Alex Jones loses case seeking to settle Sandy Hook parents’ defamation lawsuit

New York City Judge Eileen Bransten said that InfoWars founder Alex Jones’ conspiracy claims in a defamation lawsuit brought by parents of children killed in the 2012 Sandy Hook shooting were so baseless that she could not order him to pay their legal fees.

“These counterclaims were both frivolous and bald faced lying accusations which were and are defamatory in nature,” Bransten wrote in a decision Thursday. “They were not made to redress actual harm caused by Infowars’ statements but for purposes of promoting Infowars’ brand.”

Bransten went on to note that Jones blamed the shooting on a fake news “Fur Coat” operation conducted by the left and the FBI, in addition to the Chinese government, the “New Age nation” and even the British Royal Family — all are targets of Infowars.

Michael R. Parsons and Lenny Pozner and Veronique De La Rosa sued Jones for defamation in New York for claims made on his radio show that the Parson’s son was a “crisis actor,” a tool of the government. Both parents had lost their 7-year-old son Noah in the Sandy Hook shooting that killed 26 people.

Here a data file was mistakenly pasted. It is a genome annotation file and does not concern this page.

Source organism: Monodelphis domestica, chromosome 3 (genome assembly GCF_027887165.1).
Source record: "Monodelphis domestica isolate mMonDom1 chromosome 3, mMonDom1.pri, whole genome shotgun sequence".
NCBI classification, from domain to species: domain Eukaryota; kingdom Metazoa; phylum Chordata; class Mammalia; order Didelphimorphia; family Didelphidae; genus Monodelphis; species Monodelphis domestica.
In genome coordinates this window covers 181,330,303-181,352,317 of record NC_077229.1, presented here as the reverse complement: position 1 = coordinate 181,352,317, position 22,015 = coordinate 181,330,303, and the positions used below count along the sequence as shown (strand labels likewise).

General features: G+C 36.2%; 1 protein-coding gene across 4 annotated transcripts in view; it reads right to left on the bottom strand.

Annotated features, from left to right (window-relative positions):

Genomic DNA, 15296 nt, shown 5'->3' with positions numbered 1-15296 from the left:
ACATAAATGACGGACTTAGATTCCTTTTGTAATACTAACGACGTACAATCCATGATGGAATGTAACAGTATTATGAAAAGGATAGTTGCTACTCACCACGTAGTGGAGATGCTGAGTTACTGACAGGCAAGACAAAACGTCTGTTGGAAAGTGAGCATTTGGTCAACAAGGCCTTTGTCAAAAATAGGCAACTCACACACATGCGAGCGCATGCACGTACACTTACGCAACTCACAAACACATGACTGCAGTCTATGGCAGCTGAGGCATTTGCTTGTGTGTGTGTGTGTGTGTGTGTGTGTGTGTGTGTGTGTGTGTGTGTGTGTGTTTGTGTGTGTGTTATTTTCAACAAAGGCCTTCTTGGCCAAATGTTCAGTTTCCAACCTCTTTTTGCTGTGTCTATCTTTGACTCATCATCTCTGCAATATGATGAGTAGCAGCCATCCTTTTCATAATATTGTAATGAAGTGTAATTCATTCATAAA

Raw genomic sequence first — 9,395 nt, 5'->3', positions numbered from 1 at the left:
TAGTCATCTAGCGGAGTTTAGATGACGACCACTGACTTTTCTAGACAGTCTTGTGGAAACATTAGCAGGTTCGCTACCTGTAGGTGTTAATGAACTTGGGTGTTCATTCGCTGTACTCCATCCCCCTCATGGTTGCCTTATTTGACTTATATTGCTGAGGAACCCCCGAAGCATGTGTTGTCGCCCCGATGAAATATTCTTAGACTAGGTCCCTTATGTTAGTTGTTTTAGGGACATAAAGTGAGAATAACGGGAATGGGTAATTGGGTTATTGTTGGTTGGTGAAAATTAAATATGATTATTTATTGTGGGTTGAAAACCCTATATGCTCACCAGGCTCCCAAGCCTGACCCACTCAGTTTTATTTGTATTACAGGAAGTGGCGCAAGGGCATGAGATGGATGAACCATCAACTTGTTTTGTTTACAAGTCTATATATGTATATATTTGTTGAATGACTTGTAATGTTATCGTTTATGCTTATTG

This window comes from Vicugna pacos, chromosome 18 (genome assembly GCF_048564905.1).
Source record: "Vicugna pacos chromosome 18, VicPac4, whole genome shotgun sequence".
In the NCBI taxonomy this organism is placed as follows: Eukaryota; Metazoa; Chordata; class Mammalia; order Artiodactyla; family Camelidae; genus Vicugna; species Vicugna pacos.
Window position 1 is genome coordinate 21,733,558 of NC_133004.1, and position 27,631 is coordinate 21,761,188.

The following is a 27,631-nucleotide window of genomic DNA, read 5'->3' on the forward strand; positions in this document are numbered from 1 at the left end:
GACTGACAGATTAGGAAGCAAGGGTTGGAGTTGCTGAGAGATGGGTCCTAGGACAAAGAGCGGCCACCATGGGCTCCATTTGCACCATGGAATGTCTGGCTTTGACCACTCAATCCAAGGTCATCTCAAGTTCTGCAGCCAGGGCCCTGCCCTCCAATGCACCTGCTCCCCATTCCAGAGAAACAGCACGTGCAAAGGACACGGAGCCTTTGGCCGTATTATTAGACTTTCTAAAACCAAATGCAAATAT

“There were 52 ‘crisis actors’ in the Sandy Hook Elementary School shooting that killed their son,” Jones said on his radio show. “You look at all the perpetrators: They’re all government agents. They’re all the FBI. They’re all the six police officers. They’re all the ATF [Assassination Squad]. They’re all the New York Police.”

In her decision, Judge Bransten dismissed claims that Jones should pay their attorney fees and failed to prove there was actual prejudice. She noted the “unrelenting vilification” of Pozner and De La Rosa as well as her lack of an actual reason for taking them on as clients.

CNN had reached out to the Pozner family, who did not respond. They could still appeal the decision to the Appellate Division, First Department.

“These parents experienced unbelievable tragedy in their community and lost their 7-year-old son Noah. They deserve to be vindicated for his death,” Jones said in a statement to CNN. “We are now preparing our appeal to protect InfoWars’ right to be heard. The families who appear on our show have no qualms with our reporting or statements. We ask that they join us in this effort to speak out against conspiracy theorists that scapegoat people who are vulnerable and who deserve our sympathy.”

InfoWars is Jones’ news and discussion website which has become famous for spreading false or fraudulent information. The website and television show has gained a strong following through its relatively inexpensive and mostly automated production.

While Jones has come under fire for numerous instances of irresponsible reporting, including a series of conspiracy theories involving the shooting of the U.S. school shooting at Marjory Stoneman Douglas High School, he has appeared in recent months to walk back some of his more inflammatory statements, occasionally granting interviews with CNN and CNN en Español.

Jones has also made a number of pre-trial comments indicating he is willing to walk the tightrope of justifying his beliefs while arguing that the trial process doesn’t require him to actually prove them.

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